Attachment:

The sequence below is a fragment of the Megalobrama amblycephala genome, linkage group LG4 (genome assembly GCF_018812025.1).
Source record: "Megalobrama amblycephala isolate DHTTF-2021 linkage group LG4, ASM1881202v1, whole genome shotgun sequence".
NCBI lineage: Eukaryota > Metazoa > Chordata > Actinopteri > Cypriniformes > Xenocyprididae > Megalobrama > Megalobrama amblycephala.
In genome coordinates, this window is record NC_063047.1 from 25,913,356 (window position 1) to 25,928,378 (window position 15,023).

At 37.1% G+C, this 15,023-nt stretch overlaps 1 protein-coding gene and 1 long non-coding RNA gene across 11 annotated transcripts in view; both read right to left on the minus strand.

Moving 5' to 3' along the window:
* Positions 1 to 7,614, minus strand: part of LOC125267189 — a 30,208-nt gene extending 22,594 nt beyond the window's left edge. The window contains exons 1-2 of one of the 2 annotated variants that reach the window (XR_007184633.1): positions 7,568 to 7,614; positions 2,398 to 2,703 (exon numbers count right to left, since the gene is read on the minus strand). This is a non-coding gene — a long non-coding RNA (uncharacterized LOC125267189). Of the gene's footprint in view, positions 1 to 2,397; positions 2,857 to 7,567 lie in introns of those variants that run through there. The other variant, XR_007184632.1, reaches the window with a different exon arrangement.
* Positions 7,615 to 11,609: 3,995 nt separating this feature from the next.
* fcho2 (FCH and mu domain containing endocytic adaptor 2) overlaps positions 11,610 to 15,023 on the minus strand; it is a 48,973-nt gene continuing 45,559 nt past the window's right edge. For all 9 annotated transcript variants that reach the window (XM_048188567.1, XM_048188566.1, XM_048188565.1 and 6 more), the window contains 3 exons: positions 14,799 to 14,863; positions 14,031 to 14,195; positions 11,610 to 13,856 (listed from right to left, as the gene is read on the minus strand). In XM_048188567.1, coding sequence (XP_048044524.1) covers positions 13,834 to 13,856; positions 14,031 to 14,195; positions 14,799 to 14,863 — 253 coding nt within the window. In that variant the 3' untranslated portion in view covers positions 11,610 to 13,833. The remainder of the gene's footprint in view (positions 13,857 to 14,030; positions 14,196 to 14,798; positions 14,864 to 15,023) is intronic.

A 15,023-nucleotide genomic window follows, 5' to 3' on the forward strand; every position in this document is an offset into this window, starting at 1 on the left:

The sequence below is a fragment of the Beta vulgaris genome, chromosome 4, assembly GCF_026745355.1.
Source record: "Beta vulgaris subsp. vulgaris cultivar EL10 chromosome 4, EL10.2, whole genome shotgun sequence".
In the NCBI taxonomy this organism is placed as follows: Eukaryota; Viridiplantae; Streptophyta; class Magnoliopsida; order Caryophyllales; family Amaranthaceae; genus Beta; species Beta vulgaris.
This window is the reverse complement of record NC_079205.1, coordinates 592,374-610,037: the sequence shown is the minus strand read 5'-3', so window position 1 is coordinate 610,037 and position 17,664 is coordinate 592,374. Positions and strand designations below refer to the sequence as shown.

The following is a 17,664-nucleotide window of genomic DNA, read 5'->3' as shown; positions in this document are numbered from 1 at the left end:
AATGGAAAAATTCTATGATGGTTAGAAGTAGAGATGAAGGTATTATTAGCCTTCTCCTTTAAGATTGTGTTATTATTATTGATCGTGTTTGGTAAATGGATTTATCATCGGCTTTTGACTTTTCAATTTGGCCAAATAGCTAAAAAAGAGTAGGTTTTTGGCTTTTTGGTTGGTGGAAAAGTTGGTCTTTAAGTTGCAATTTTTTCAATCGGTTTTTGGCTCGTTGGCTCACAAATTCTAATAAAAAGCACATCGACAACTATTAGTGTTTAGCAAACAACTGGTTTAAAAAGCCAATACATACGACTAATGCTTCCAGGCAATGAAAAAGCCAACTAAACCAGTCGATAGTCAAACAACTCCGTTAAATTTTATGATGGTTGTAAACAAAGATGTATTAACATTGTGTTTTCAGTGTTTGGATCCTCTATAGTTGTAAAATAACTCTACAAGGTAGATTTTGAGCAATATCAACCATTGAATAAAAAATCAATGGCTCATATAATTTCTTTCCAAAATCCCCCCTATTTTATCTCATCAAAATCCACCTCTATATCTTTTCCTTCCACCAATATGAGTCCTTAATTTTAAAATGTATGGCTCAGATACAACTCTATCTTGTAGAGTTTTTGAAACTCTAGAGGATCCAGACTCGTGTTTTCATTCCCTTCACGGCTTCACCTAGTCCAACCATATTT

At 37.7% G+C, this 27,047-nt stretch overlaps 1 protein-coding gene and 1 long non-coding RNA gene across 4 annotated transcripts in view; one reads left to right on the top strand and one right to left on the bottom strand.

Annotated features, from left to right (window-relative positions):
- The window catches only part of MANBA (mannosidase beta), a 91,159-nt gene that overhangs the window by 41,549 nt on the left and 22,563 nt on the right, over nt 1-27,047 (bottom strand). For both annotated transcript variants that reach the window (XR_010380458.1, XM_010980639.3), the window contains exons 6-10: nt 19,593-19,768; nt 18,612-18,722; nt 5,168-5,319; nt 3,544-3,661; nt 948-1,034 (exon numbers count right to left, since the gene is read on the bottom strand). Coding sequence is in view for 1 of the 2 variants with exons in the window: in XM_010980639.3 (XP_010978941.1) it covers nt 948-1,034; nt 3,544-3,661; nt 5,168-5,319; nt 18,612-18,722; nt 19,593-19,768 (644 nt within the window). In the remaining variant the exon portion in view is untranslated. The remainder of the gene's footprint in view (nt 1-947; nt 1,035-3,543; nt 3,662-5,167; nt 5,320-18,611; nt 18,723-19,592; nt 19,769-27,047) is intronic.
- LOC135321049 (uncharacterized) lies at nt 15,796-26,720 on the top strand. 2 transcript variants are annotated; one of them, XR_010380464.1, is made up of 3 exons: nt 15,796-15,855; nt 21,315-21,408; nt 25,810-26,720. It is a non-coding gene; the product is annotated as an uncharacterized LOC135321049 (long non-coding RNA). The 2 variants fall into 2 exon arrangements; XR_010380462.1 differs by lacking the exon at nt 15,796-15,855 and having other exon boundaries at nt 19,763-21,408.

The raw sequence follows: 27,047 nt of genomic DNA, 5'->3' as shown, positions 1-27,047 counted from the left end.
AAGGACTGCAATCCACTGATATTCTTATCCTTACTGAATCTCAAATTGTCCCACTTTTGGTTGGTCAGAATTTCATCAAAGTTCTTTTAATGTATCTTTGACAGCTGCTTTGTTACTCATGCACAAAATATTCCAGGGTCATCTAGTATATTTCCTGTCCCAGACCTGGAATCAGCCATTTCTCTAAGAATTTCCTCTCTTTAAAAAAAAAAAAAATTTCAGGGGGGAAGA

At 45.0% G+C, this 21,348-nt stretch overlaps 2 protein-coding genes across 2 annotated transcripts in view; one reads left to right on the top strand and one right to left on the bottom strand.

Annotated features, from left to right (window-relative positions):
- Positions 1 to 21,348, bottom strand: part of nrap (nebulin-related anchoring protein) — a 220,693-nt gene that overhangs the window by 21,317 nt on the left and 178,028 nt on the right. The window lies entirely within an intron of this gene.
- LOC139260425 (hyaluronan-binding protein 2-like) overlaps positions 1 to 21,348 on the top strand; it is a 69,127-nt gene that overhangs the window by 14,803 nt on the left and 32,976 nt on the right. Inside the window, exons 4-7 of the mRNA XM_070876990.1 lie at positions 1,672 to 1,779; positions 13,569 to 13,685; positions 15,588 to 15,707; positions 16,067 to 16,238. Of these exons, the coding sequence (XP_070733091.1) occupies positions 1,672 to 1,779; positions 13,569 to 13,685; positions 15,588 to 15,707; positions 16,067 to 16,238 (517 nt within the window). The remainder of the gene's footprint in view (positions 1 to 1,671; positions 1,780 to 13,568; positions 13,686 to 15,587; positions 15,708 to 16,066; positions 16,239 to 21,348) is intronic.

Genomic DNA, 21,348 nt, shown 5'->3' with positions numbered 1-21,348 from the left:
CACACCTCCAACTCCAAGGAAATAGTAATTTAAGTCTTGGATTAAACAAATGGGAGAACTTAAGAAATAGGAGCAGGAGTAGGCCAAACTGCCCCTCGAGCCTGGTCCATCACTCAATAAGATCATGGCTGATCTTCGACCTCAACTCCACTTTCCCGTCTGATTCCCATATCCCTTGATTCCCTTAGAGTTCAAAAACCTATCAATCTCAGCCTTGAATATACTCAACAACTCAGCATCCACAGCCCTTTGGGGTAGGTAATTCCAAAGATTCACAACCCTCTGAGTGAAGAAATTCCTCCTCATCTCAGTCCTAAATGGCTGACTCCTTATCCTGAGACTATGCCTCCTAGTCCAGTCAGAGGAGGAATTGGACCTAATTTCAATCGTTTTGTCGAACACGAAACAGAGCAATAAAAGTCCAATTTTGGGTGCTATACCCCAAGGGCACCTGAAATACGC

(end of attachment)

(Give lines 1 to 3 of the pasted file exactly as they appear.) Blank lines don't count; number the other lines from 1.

The sequence below is a fragment of the Megalobrama amblycephala genome, linkage group LG4 (genome assembly GCF_018812025.1).
Source record: "Megalobrama amblycephala isolate DHTTF-2021 linkage group LG4, ASM1881202v1, whole genome shotgun sequence".
NCBI lineage: Eukaryota > Metazoa > Chordata > Actinopteri > Cypriniformes > Xenocyprididae > Megalobrama > Megalobrama amblycephala.